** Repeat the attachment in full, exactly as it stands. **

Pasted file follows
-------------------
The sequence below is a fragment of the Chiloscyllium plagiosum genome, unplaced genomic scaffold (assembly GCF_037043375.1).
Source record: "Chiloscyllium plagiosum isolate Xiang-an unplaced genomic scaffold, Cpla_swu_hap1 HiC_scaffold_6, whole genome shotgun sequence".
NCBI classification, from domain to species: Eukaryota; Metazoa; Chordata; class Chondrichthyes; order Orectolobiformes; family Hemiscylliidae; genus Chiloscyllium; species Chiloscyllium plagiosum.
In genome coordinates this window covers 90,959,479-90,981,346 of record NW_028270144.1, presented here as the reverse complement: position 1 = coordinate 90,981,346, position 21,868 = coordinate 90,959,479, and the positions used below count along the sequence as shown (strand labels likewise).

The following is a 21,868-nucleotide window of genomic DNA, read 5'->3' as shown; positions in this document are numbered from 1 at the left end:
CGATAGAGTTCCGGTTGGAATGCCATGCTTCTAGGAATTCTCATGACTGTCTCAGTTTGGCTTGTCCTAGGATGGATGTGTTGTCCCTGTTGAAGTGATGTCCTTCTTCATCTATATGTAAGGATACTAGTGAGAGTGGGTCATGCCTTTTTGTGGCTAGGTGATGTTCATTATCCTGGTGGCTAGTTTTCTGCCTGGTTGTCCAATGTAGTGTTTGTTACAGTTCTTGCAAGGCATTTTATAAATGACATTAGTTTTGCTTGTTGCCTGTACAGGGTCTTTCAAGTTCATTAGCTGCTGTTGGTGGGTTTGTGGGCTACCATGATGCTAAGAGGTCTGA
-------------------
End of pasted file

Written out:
The sequence below is a fragment of the Chiloscyllium plagiosum genome, unplaced genomic scaffold (assembly GCF_037043375.1).
Source record: "Chiloscyllium plagiosum isolate Xiang-an unplaced genomic scaffold, Cpla_swu_hap1 HiC_scaffold_6, whole genome shotgun sequence".
NCBI classification, from domain to species: Eukaryota; Metazoa; Chordata; class Chondrichthyes; order Orectolobiformes; family Hemiscylliidae; genus Chiloscyllium; species Chiloscyllium plagiosum.
In genome coordinates this window covers 90,959,479-90,981,346 of record NW_028270144.1, presented here as the reverse complement: position 1 = coordinate 90,981,346, position 21,868 = coordinate 90,959,479, and the positions used below count along the sequence as shown (strand labels likewise).

The following is a 21,868-nucleotide window of genomic DNA, read 5'->3' as shown; positions in this document are numbered from 1 at the left end:
CGATAGAGTTCCGGTTGGAATGCCATGCTTCTAGGAATTCTCATGACTGTCTCAGTTTGGCTTGTCCTAGGATGGATGTGTTGTCCCTGTTGAAGTGATGTCCTTCTTCATCTATATGTAAGGATACTAGTGAGAGTGGGTCATGCCTTTTTGTGGCTAGGTGATGTTCATTATCCTGGTGGCTAGTTTTCTGCCTGGTTGTCCAATGTAGTGTTTGTTACAGTTCTTGCAAGGCATTTTATAAATGACATTAGTTTTGCTTGTTGCCTGTACAGGGTCTTTCAAGTTCATTAGCTGCTGTTGGTGGGTTTGTGGGCTACCATGATGCTAAGAGGTCTGA